18) The ASM 'real market' was a real money market
Chris started the real market to fool us into thinking it was actual money. He later then changed the name to "pilot market" after taking people's REAL money..so he could have the excuse "HEY this is a PILOT market!!!" when you cant withdraw...otherwise why call this a "real" market then suddenly change the name to "pilot"?
19) the ASM pilot market was going to transition with your holdings to a 'regulated' or 'exempt market' and you would be able to keep your profit from the pilot market
So it has been promised to us that the pilot (which was the real market) market will transition to another market..where.....where you'll STILL be able to keep your profits...so..guys..KEEP BUYING BONUS MARGIN lol....
20) If there is a good enough plan, Chris will happily step down in January 2020 and let someone else change the direction of the "company"
Chris claims "give him till December" and if no one is happy he will step aside if that's what everyone wants...IF there is a plan he likes..LOL..we will see...but I am guessing he will not.
21) The pilot market is working
He has claimed the pilot market is working and proves that ASM is functional...yet the market has collapsed and he has frozen everyone's accounts from withdrawing..or paying off margin..etc...but the real/pilot market has been a disaster. Here is him contradicting himself and admitting that the pilot market does NOT work : https://vocaroo.com/bsbcnHWDF8z . This is an admission thatthe pilot market as it is now is busted and will never work without being completely re-designed (revenue sharing etc). The worst part of this is he KNOWS the pilot market is not working yet he is still selling margin to buy stocks on this market.....that to me is criminal. How can he do this?
22) The learning market is working and proves that the math and numbers are correct and functional
Claims have been made the learning market is working..LOL...anyone who has touched the learning market knows it is completely dysfunctional...and not any kind of advertisement or positive experience...
23) Bonus margin has some sort of value other than to put money in his pocket
He claims bonus margin has value. It doesn't. Its worthless. If he tries to deny this..ask him why he is selling it if it has no value? Ask him how he plans on turning something with 0 value into something with value. This is the core of his scam right now..selling WORTHLESS bonus margin with no value for real money...which he donates 10% of and the rest goes to expenses...and his salary & rent etc...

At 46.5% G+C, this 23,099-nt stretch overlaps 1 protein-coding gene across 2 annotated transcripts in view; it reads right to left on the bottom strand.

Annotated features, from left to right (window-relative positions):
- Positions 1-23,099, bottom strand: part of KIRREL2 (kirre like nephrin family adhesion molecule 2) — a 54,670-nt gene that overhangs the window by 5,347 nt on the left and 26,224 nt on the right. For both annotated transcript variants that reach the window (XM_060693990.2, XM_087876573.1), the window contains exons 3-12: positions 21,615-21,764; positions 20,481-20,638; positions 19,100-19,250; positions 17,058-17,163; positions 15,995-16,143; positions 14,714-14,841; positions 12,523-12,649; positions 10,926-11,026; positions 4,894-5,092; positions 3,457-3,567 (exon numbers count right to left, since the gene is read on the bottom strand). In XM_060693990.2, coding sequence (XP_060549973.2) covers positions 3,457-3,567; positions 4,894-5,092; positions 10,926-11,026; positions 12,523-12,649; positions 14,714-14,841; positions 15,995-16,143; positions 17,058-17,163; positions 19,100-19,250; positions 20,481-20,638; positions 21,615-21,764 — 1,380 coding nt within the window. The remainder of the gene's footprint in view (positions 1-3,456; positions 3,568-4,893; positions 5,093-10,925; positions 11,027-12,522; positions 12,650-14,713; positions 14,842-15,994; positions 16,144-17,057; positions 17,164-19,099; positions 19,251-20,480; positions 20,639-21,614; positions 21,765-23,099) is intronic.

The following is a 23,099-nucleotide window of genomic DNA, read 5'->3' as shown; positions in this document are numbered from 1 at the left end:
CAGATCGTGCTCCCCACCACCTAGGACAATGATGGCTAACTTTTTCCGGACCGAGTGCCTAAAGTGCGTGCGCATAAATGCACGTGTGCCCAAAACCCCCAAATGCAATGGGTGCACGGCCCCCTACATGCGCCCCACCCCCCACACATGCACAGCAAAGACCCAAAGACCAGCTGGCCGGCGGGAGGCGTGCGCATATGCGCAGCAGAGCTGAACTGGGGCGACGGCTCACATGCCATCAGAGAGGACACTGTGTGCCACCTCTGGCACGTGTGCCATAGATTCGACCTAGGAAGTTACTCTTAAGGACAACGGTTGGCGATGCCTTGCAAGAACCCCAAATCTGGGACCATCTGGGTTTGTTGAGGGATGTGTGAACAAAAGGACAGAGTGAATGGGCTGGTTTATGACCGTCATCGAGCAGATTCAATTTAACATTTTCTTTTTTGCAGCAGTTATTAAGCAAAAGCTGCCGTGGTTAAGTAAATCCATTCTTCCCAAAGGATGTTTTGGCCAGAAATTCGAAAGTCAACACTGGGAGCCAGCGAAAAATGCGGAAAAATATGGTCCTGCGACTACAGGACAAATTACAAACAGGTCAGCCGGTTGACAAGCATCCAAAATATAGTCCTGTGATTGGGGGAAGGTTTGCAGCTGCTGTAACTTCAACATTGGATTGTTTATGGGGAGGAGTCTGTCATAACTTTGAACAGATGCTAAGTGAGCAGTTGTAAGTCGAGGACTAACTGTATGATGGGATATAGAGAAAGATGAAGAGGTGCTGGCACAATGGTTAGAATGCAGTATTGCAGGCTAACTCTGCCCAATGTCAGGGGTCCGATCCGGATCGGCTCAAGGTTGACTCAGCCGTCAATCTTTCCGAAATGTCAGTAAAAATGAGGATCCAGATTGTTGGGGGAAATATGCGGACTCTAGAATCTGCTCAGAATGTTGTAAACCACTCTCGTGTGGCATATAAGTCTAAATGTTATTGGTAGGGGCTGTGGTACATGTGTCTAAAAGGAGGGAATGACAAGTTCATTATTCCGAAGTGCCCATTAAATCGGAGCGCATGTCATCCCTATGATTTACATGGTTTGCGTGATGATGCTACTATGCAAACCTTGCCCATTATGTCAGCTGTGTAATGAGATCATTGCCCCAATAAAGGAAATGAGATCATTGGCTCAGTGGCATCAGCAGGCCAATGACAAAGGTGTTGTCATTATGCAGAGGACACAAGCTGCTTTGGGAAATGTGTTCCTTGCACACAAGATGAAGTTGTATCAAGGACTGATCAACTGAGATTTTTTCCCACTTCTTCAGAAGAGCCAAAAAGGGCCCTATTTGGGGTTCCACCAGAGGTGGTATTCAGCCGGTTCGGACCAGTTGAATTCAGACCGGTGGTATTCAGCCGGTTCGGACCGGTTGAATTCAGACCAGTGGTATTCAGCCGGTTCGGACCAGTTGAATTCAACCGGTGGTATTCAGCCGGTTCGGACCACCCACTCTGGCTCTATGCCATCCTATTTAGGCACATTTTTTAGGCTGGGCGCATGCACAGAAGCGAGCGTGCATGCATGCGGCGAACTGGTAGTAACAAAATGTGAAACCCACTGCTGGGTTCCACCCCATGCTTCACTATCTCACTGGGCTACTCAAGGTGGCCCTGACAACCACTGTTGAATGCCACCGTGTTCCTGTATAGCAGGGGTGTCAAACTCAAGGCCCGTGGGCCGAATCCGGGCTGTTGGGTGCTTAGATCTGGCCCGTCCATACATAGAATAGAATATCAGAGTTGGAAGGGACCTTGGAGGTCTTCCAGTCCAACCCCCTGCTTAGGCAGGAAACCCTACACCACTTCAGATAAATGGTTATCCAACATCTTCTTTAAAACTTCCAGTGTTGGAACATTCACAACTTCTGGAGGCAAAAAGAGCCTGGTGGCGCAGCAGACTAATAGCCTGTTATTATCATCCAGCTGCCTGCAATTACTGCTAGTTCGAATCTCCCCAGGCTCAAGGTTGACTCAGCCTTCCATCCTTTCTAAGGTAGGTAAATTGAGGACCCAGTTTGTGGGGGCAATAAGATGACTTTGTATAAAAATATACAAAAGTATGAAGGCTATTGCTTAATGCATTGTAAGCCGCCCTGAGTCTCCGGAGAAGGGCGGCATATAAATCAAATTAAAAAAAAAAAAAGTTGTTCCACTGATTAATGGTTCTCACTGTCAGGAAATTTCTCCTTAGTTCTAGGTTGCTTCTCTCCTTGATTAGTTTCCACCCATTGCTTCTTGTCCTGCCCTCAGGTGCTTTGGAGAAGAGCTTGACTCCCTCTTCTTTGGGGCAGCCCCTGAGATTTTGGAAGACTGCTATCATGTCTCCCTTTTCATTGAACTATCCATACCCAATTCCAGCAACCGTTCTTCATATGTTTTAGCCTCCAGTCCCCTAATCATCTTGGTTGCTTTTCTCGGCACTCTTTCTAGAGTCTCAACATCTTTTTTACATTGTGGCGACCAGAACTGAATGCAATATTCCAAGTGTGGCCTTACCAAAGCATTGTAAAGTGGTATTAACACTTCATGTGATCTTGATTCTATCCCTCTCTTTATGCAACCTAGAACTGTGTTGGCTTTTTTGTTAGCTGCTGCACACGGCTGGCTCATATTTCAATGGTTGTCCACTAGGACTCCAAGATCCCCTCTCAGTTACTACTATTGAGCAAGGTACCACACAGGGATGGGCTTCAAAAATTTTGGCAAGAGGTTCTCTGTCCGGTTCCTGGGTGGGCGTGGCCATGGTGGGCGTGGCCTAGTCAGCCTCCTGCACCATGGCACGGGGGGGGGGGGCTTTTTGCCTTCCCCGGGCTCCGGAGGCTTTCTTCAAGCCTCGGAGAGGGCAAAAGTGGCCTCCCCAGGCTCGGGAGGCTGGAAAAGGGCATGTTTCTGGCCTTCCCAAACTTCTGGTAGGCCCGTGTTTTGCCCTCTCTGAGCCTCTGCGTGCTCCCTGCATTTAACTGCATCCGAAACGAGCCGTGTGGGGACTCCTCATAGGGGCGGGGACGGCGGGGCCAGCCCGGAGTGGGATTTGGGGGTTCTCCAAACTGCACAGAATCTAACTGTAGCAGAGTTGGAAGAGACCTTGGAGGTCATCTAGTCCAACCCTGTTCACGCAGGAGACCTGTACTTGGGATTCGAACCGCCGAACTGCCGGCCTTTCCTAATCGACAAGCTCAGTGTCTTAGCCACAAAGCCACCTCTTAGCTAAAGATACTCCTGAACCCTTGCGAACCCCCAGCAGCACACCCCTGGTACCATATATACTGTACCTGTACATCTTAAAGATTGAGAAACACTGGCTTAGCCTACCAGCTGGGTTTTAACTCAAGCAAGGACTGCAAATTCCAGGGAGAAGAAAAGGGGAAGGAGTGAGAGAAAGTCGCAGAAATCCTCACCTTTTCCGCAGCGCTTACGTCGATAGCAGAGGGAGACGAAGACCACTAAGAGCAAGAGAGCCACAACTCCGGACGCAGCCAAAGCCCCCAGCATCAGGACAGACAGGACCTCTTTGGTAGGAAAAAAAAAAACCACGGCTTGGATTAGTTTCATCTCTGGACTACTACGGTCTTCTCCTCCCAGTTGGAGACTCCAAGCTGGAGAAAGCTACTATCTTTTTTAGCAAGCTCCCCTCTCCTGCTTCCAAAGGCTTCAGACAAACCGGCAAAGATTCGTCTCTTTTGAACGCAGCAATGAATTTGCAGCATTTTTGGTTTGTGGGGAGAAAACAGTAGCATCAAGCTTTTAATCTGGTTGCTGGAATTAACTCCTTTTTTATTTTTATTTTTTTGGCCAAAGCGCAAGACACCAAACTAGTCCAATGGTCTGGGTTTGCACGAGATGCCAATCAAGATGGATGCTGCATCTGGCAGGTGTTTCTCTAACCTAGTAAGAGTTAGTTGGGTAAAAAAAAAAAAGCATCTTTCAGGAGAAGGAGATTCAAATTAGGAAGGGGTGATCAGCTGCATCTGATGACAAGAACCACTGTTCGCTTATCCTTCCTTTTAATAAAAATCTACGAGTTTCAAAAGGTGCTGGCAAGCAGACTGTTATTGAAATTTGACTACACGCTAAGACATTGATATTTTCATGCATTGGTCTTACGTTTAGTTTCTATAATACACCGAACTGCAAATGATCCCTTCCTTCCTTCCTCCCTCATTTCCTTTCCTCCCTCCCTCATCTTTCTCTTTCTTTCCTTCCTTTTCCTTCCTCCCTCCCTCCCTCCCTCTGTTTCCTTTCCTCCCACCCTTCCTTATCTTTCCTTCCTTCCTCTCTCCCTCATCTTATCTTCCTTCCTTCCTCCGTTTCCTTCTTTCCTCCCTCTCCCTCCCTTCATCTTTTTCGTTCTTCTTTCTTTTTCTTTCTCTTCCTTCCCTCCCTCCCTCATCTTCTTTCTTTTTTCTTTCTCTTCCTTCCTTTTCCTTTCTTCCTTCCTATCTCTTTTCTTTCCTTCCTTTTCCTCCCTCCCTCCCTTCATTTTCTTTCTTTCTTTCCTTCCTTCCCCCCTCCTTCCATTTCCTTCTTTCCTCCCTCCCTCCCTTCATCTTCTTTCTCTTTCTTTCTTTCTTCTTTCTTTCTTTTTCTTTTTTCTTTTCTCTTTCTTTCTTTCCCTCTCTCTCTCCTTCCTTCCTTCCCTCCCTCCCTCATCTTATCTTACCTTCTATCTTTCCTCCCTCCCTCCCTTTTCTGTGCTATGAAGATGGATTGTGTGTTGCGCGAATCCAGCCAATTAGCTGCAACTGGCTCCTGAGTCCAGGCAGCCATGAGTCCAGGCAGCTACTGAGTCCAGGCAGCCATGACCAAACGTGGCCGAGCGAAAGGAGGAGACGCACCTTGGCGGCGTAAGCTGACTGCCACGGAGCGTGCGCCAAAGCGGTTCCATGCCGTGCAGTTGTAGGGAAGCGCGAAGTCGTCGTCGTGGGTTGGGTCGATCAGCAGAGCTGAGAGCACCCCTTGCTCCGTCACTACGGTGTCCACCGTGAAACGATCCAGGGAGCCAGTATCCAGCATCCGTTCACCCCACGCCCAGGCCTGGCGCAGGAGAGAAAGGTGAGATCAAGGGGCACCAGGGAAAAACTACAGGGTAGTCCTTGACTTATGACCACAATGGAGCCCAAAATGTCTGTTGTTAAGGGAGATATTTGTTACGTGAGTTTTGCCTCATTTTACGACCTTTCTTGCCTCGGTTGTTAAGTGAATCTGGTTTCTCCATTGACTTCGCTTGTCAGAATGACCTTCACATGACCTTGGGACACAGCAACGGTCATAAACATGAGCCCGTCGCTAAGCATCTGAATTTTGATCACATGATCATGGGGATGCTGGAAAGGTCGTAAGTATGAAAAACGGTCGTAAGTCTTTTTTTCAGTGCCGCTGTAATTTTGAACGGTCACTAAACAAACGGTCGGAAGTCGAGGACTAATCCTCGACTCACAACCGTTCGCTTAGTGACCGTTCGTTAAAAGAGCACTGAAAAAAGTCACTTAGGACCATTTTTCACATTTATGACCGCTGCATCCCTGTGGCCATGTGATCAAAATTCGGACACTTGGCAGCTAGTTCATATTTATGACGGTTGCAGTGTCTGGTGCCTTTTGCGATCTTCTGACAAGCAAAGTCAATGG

24) Chris "had alper" double check the math in 2009 , and the market math is fine..
Oh god...so in one of the videos, Chris claims he had Alper check the math in 2009 and alper told him the numbers work. This is such utter horseshit, and mainly designed to deflect responsibility for the failure of the market..so he can blame it on Alper. Chris knows the math doesn't work. Alper knows the math doesn't work..and Alper & Chris know that margin is worthless...and they know the market is a failure...they have to know this...
25) special clubs like "ASM Black", "Insider programs", "Advisory Councils" etc etc are anything other than him trying to get even more money out of your pocket
All of these programs are just designed to get you to give them more money..there is no real benefit to being a member in them. The insider program just basically stopped people from being able to withdraw sooner....who knows what ASM black was..and this advisory council...what was that? Give Chris 100$ to listen to more youtube rants? Ok...whatever new club or council they will come up with next is a bunch of crap designed to make you feel special as you give them your hard earned money.
26) The NDA he sent via email before spamming you with more ads is legally binding
We all know the NDA he sent via e-mail was worthless..it was hilarious.....and unenforceable....
27) They would provide investors with financial documents / audit / detailed information at the end of October 2019
Yeah so will we ever get to see the "audit" ? Doubt it...they are not transparent with any pertinent info. Who is paid what? Who holds what shares? What shares have been granted to who? What money was paid by NSEI to who , and for what? "Seal of transparency" my ass.
28) The SEC filing suit against him could be viewed as a positive in some ways
I forget how he worded it but he basically claimed the SEC suit was some sort of opportunity for something positive for him. The one positive thing I can think of is it stopped him from getting more money from suckers...
29) He didn't "really" lose the case against Seth Leon
He made all kinds of excuses and claims the only reason he lost against Seth Leon is because Seth Leon sent the papers to an old address....LOL (see here: https://www.reddit.com/ASMEunfiltered/comments/e61nya/summary_of_the_seth_leon_case_with_update/ ) Make NO mistake..Chris LOST the case. The court found "AMPLE EVIDENCE" of fraud by Chris Rabalais.